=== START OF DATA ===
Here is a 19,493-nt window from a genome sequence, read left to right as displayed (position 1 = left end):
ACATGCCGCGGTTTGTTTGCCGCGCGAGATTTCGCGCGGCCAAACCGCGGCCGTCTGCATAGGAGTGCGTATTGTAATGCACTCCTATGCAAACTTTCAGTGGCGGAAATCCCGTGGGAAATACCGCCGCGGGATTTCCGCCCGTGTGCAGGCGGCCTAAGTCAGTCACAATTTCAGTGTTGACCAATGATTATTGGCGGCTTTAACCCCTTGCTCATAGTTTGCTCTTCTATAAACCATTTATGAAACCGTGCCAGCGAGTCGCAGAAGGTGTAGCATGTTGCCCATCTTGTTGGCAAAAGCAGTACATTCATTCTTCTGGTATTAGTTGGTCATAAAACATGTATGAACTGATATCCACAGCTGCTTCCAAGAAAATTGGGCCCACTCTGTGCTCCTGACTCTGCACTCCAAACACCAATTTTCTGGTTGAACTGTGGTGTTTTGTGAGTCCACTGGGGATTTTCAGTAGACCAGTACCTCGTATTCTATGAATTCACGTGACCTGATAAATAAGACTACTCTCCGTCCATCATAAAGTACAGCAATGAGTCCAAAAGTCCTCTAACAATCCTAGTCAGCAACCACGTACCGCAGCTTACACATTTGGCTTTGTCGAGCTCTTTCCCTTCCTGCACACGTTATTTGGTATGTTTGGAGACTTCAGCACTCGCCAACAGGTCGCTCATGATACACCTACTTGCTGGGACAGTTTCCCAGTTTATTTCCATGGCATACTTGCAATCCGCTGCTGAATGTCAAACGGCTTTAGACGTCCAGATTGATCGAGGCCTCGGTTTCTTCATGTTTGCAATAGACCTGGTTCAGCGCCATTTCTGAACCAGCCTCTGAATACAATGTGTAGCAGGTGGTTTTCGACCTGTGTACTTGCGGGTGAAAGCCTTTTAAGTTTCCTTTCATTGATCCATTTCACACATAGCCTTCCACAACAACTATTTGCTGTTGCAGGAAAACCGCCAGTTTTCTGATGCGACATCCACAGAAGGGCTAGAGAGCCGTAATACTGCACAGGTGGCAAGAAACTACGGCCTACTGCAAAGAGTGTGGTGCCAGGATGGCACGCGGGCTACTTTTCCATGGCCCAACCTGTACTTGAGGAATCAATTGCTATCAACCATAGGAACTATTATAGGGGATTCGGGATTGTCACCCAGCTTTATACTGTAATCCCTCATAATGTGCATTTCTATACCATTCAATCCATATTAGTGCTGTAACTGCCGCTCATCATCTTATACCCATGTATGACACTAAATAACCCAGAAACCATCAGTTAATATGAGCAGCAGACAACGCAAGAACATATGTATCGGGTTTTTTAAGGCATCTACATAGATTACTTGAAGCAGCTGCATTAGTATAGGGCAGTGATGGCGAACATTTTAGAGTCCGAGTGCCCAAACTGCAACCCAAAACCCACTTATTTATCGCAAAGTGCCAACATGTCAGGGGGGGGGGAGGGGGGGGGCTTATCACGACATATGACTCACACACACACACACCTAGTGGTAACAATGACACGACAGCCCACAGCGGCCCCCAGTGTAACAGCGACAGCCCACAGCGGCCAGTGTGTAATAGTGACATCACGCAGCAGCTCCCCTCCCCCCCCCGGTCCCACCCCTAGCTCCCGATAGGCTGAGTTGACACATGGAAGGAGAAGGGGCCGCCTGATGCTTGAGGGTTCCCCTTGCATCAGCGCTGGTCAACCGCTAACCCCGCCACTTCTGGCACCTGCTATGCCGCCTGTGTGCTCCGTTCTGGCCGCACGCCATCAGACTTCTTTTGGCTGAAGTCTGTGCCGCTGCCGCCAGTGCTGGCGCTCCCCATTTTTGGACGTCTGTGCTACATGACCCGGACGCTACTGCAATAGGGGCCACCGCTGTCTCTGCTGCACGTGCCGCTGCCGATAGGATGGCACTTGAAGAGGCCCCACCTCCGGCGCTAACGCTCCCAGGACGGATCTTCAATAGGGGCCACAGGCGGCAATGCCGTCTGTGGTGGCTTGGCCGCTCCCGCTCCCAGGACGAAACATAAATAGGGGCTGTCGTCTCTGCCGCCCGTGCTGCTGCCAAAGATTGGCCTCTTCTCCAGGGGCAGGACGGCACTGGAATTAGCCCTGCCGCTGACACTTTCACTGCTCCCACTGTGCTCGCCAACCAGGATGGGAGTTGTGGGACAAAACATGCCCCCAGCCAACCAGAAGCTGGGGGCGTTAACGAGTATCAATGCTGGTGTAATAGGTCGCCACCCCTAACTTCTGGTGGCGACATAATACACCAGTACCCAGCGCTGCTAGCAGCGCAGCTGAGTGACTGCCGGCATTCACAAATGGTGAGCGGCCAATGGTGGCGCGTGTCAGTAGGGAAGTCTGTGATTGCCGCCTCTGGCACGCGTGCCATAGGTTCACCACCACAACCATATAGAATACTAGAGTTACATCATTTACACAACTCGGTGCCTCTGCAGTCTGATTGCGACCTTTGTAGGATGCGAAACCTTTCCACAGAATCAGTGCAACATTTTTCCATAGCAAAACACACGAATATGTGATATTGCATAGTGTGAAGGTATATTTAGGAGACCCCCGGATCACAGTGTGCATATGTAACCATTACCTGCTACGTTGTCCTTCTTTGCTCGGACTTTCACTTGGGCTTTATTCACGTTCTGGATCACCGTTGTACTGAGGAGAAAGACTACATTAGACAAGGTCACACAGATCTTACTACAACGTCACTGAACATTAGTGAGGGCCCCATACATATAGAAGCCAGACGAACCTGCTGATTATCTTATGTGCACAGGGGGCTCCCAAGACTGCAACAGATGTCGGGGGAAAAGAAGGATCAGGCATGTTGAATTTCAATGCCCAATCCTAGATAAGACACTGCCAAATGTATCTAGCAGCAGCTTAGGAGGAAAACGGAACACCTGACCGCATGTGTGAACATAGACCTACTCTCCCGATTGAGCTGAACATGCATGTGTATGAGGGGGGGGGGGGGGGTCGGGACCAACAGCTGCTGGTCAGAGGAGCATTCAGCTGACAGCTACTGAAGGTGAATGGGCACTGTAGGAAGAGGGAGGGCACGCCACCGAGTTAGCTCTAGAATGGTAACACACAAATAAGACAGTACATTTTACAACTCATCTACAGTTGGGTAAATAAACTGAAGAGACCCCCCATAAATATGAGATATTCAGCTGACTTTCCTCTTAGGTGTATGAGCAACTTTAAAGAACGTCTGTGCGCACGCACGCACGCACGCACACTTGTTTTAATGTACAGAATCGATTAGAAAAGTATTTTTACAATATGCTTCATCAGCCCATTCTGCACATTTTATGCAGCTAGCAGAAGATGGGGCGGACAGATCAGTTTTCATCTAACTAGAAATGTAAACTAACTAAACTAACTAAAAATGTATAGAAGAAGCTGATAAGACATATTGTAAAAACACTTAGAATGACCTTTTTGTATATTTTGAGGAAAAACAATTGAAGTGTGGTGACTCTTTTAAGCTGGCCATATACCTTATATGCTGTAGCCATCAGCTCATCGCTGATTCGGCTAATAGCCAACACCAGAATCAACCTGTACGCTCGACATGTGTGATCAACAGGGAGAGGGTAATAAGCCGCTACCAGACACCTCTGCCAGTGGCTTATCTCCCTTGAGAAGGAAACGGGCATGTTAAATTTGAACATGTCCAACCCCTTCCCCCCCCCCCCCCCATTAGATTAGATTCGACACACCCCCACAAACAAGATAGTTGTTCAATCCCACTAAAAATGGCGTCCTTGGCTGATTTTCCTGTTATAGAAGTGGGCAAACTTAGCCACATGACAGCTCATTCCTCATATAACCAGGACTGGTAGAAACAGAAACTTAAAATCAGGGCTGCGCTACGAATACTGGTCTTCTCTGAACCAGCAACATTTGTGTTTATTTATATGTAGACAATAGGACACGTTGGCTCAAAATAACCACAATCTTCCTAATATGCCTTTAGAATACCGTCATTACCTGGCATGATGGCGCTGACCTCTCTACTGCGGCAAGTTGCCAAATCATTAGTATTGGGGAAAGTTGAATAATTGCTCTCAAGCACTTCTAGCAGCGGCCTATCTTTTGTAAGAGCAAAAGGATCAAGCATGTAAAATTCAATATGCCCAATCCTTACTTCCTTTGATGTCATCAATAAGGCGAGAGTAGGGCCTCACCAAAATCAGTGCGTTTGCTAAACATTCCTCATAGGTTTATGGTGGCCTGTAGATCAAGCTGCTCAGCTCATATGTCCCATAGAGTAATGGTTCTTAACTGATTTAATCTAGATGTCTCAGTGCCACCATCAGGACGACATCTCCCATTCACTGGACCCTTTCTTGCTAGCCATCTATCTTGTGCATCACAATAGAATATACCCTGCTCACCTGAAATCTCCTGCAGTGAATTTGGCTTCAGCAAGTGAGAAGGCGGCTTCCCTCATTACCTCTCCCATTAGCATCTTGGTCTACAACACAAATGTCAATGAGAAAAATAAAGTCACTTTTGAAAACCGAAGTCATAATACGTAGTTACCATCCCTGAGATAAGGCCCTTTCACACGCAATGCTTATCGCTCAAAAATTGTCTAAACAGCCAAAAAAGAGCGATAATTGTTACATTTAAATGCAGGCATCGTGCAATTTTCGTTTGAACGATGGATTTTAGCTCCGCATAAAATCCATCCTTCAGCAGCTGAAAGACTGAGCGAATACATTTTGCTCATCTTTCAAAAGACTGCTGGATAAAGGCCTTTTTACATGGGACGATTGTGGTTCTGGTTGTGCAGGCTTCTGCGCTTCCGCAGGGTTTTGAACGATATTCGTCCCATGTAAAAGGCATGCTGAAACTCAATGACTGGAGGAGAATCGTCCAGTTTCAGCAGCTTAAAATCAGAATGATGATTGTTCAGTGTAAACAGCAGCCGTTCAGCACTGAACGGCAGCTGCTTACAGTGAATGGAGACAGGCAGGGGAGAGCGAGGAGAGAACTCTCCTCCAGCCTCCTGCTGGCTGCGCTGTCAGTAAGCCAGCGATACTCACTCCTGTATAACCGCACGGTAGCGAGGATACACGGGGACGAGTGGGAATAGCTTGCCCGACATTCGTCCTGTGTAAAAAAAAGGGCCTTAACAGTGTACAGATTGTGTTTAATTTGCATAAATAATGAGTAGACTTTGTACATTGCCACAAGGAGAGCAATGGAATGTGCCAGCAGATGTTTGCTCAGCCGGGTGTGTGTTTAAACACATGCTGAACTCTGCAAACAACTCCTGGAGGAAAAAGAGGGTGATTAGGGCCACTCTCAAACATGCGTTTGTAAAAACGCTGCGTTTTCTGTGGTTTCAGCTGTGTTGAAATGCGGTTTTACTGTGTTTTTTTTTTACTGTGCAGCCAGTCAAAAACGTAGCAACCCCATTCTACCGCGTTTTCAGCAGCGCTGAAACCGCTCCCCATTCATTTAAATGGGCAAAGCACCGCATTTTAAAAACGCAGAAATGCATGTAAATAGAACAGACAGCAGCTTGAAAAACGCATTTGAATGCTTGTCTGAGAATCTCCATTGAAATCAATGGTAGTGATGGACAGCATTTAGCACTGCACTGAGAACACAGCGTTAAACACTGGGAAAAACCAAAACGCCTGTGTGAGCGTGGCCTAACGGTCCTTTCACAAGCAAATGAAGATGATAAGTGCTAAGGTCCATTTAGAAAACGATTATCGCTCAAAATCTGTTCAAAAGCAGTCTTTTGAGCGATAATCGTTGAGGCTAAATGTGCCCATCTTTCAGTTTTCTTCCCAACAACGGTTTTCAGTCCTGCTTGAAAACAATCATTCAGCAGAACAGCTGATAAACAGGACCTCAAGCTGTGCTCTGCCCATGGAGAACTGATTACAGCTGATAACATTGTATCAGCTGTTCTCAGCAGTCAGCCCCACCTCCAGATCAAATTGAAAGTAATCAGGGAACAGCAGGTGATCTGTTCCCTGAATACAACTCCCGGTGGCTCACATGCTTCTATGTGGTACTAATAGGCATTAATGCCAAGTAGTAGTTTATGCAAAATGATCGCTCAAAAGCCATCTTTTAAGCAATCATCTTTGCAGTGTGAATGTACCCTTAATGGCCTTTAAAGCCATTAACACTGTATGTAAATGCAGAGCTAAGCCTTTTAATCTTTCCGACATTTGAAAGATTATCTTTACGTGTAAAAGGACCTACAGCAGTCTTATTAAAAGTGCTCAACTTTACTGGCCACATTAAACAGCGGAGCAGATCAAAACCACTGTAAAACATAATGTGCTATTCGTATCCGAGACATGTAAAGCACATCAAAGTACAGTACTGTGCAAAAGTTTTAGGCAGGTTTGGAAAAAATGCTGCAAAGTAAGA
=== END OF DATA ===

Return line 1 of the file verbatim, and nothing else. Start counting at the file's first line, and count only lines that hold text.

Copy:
Here is a 19,493-nt window from a genome sequence, read left to right as displayed (position 1 = left end):